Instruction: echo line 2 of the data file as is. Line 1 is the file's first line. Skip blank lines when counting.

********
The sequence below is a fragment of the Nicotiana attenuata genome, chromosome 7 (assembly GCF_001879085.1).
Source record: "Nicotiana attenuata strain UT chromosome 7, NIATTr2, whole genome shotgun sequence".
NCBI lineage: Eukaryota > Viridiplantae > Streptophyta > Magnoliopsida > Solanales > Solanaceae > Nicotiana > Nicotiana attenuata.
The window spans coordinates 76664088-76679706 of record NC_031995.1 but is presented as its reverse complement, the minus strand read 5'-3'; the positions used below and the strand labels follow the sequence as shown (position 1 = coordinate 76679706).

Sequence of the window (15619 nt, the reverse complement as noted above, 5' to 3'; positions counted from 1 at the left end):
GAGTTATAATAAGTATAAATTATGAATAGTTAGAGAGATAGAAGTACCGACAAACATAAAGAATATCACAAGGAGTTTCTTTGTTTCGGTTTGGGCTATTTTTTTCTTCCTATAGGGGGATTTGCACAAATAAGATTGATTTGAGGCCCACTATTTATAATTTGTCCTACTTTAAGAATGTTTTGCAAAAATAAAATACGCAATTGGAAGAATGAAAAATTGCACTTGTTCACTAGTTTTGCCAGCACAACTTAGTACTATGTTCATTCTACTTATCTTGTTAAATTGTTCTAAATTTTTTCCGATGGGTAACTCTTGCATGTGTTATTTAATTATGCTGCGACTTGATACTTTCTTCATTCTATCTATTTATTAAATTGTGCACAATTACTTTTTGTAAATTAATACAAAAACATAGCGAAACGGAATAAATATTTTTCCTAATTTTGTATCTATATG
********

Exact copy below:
Source record: "Nicotiana attenuata strain UT chromosome 7, NIATTr2, whole genome shotgun sequence".